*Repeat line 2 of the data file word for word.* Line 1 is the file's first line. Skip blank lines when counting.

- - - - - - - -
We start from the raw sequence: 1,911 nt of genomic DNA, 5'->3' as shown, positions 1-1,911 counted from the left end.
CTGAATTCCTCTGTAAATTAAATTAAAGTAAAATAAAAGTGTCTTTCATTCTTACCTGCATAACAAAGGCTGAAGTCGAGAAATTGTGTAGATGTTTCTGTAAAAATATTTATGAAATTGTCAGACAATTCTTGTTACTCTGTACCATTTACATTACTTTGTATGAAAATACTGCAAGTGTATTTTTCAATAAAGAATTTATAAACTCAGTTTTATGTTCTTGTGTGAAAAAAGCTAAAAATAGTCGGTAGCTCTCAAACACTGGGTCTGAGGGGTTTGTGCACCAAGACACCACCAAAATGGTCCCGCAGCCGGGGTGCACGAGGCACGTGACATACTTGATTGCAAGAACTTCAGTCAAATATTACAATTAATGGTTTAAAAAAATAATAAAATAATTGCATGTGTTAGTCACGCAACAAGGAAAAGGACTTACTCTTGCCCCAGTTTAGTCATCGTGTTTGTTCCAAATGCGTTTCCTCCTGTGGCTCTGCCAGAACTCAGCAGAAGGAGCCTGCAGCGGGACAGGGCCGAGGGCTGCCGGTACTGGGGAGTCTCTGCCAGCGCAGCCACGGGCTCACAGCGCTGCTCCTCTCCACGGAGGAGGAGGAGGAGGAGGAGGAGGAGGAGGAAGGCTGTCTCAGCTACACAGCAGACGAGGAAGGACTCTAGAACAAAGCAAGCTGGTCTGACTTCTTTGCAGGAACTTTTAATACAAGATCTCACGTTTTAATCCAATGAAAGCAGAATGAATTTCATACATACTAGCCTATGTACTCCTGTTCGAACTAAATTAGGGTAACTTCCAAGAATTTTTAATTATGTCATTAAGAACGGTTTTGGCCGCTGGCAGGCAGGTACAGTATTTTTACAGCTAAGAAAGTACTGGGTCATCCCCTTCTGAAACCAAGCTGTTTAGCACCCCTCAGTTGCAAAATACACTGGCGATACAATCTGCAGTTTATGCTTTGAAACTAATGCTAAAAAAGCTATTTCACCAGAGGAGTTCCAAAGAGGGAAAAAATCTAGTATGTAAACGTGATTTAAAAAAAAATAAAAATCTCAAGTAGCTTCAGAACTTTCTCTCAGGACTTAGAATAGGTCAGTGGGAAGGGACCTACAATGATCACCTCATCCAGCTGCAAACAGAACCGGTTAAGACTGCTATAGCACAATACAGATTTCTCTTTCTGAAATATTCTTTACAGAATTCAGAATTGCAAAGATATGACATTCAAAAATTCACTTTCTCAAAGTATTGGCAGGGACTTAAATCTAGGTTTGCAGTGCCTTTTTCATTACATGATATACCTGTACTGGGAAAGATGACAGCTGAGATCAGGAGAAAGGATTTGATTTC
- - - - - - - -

CTGAATTCCTCTGTAAATTAAATTAAAGTAAAATAAAAGTGTCTTTCATTCTTACCTGCATAACAAAGGCTGAAGTCGAGAAATTGTGTAGATGTTTCTGTAAAAATATTTATGAAATTGTCAGACAATTCTTGTTACTCTGTACCATTTACATTACTTTGTATGAAAATACTGCAAGTGTATTTTTCAATAAAGAATTTATAAACTCAGTTTTATGTTCTTGTGTGAAAAAAGCTAAAAATAGTCGGTAGCTCTCAAACACTGGGTCTGAGGGGTTTGTGCACCAAGACACCACCAAAATGGTCCCGCAGCCGGGGTGCACGAGGCACGTGACATACTTGATTGCAAGAACTTCAGTCAAATATTACAATTAATGGTTTAAAAAAATAATAAAATAATTGCATGTGTTAGTCACGCAACAAGGAAAAGGACTTACTCTTGCCCCAGTTTAGTCATCGTGTTTGTTCCAAATGCGTTTCCTCCTGTGGCTCTGCCAGAACTCAGCAGAAGGAGCCTGCAGCGGGACAGGGCCGAGGGCTGCCGGTACTGGGGAGTCTCTGCCAGCGCAGCCACGGGCTCACAGCGCTGCTCCTCTCCACGGAGGAGGAGGAGGAGGAGGAGGAGGAGGAGGAAGGCTGTCTCAGCTACACAGCAGACGAGGAAGGACTCTAGAACAAAGCAAGCTGGTCTGACTTCTTTGCAGGAACTTTTAATACAAGATCTCACGTTTTAATCCAATGAAAGCAGAATGAATTTCATACATACTAGCCTATGTACTCCTGTTCGAACTAAATTAGGGTAACTTCCAAGAATTTTTAATTATGTCATTAAGAACGGTTTTGGCCGCTGGCAGGCAGGTACAGTATTTTTACAGCTAAGAAAGTACTGGGTCATCCCCTTCTGAAACCAAGCTGTTTAGCACCCCTCAGTTGCAAAATACACTGGCGATACAATCTGCAGTTTATGCTTTGAAACTAATGCTAAAAAAGCTATTTCACCAGAGGAGTTCCAAAGAGGGAAAAAATCTAGTATGTAAACGTGATTTAAAAAAAAATAAAAATCTCAAGTAGCTTCAGAACTTTCTCTCAGGACTTAGAATAGGTCAGTGGGAAGGGACCTACAATGATCACCTCATCCAGCTGCAAACAGAACCGGTTAAGACTGCTATAGCACAATACAGATTTCTCTTTCTGAAATATTCTTTACAGAATTCAGAATTGCAAAGATATGACATTCAAAAATTCACTTTCTCAAAGTATTGGCAGGGACTTAAATCTAGGTTTGCAGTGCCTTTTTCATTACATGATATACCTGTACTGGGAAAGATGACAGCTGAGATCAGGAGAAAGGATTTGATTTC